by Christopher L. Rollins, Contributor
In the face of the recent government shutdown, neither of the established major political parties is maintaining a positive image with the average voter. Fortunately for some dissatisfied Tennessee voters, minority parties have slowly increased ballot access over the last few years.
On its face, the requirements for getting on the ballot for statewide or national office in the state seem to be rather simple, requiring only 25 signatures for any legislative position, or 275 signatures and a slate of electors for a presidential nomination. However, this is only half the picture. Since 1961, when the state instituted ballot access laws, a candidate must go through additional steps to represent a party, rather than merely himself as an individual.
A party which garnered 5% of the votes cast in the previous gubernatorial election is eligible to automatically be placed on the ballot, and is considered a major party (§ 2-1-104). This has not happened once since Tennessee began keeping electronic records in 1998. Alternatively, a party may collect signatures via petition to qualify as a recognized minor party. The General Assembly requires that this petition have a number of signatures equal to or greater than 2.5% of the votes cast in the preceding gubernatorial election, 90 days prior to the general election. Once the party is confirmed, it may use any method it deems most suitable for selecting its candidate.
In an interview with Richard Winger of Ballot Access News, Winger argued that Tennessee possesses some of the most restrictive ballot access laws in the nation. Only six states have a higher required ratio of petition signatures necessary to votes cast in the 2008 Presidential Election: Alabama, Idaho, North Carolina, North Dakota, Oklahoma, and South Dakota.
The disparity becomes even more obvious on further digging.
Most other states measure their percentage requirement off of any statewide or national race; since Tennessee only gauges performance from the governor’s race, it is not possible for a minor party to capture a smaller office and build statewide attention. Also according to Winger, Tennessee’s requirement to remain on the ballot from a previous year is more than double that of the median. On average, American states require that a party manage to capture 2% of the vote in a statewide office to remain on the ballot for the next election cycle. As mentioned previously, Tennessee requires 5% of the vote in a gubernatorial race.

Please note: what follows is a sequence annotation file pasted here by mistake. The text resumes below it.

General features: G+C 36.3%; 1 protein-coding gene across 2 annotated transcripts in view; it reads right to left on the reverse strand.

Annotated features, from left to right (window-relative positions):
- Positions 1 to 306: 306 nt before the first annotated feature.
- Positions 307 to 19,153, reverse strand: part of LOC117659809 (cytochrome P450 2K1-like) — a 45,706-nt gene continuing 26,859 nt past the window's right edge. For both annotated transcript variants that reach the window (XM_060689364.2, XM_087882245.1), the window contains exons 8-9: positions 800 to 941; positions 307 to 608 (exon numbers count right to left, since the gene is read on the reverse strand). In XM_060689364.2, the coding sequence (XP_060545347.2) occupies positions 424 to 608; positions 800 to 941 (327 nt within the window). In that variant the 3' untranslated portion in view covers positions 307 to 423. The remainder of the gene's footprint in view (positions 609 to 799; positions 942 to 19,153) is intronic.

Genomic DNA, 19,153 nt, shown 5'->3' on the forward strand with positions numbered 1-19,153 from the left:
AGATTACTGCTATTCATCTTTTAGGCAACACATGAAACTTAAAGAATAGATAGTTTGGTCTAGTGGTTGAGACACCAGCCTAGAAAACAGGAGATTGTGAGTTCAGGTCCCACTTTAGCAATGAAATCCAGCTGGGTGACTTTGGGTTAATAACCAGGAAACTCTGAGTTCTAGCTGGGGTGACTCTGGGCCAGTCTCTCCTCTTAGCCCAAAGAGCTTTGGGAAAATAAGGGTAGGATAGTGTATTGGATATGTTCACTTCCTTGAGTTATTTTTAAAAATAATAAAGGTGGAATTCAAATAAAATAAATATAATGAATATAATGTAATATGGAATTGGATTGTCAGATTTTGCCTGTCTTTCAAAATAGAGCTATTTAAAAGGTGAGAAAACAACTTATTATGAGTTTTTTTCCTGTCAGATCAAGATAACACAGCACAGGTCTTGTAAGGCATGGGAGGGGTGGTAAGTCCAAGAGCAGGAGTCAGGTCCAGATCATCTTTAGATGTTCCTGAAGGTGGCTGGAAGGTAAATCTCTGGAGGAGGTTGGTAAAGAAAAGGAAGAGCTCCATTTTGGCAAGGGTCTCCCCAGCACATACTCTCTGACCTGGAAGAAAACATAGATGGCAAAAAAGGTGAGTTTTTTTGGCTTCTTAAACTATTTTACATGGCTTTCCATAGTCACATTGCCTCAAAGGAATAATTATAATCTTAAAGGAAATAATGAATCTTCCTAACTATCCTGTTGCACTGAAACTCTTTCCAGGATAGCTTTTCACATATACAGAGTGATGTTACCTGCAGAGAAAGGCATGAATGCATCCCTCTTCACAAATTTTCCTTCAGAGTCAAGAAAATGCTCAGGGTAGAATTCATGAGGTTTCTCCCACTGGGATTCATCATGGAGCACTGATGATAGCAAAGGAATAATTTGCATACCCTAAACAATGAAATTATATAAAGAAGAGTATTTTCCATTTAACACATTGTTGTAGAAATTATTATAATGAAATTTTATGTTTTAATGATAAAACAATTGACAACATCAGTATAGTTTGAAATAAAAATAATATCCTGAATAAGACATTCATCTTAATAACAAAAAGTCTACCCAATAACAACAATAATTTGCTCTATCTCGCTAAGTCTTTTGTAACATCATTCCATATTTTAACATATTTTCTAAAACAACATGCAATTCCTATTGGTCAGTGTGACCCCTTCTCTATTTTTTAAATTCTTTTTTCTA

The Tennessee General Assembly originally instituted stricter requirements to get on the ballot as a minor party in Tennessee. Prior to the last few years, the legislature required that the petition to be complete 120 days in advance of the primary election and that a primary election was the only way to select the party’s candidate, among other requirements. I spoke to Katey Culver, co-chair of the Green Party of Tennessee, to get her perspective on the situation. According to Ms. Culver, things began to change in 2007; that is the year when the Green, Constitution, and Libertarian Parties of Tennessee entered into a pact that would constitutionally challenge the restrictive ballot access in their state.
At both the district and the appellate level, the federal courts have consistently ruled in favor of the three minor parties, beginning with Libertarian Party of Tennessee v. Goins in 2010. The Tennessee legislature made some cursory changes to the law following the state’s defeat in Goins, but few substantial changes. As noted in the decision, one such change was to lower the petition deadline to 119 days in advance of a primary election, a substantially identical requirement.
However, says Culver, when the Green and Constitution Parties continued their challenges with Green Party of Tennessee v. Harget, the Tennessee General Assembly began to change its attitude. The district court ruled in favor of the plaintiffs at Summary Judgment, and the 2012 Presidential Election saw both the Green Party and the Constitution Party on the statewide ballot. According to both Culver and Winger the Libertarian Party was not a party to Harget for administrative reasons, and subsequently began a separate legal challenge on October 9th.
The facts surrounding the case continue to develop on appeal and remand, as the state legislature makes attempts to reconcile with the minor parties. According to Culver, the Green, Constitution and Libertarian Parties will begin formal collaboration with the Tennessee General Assembly on October 16, 2013. The General Assembly has formed a committee on Ballot Access for Minor Parties, headed by Senate Minority Leader Jim Kyle (D), who was not available for comment at time of writing. The goal is for the committee to craft a more inclusive set of ballot access laws, without becoming indiscriminate.
The minor parties are considering the days ahead with an open mind. When I asked Culver if she was optimistic about the results of the future committee, the Green Party Co-Chair stated that she had not received negative responses from any of the State Senators or Representatives which the party had corresponded with, and that many were positive. Even so, Culver stated that, “I am not optimistic, I am not pessimistic, I am just going to see what happens.”
Regardless of the debate over the merits of a two-party system versus a multi-party system, it is a good thing when people are able to effectively express discontent with both the incumbent party and the usual alternative. Hopefully, the General Assembly and the minor parties can reach an agreement which maximizes the democratic process.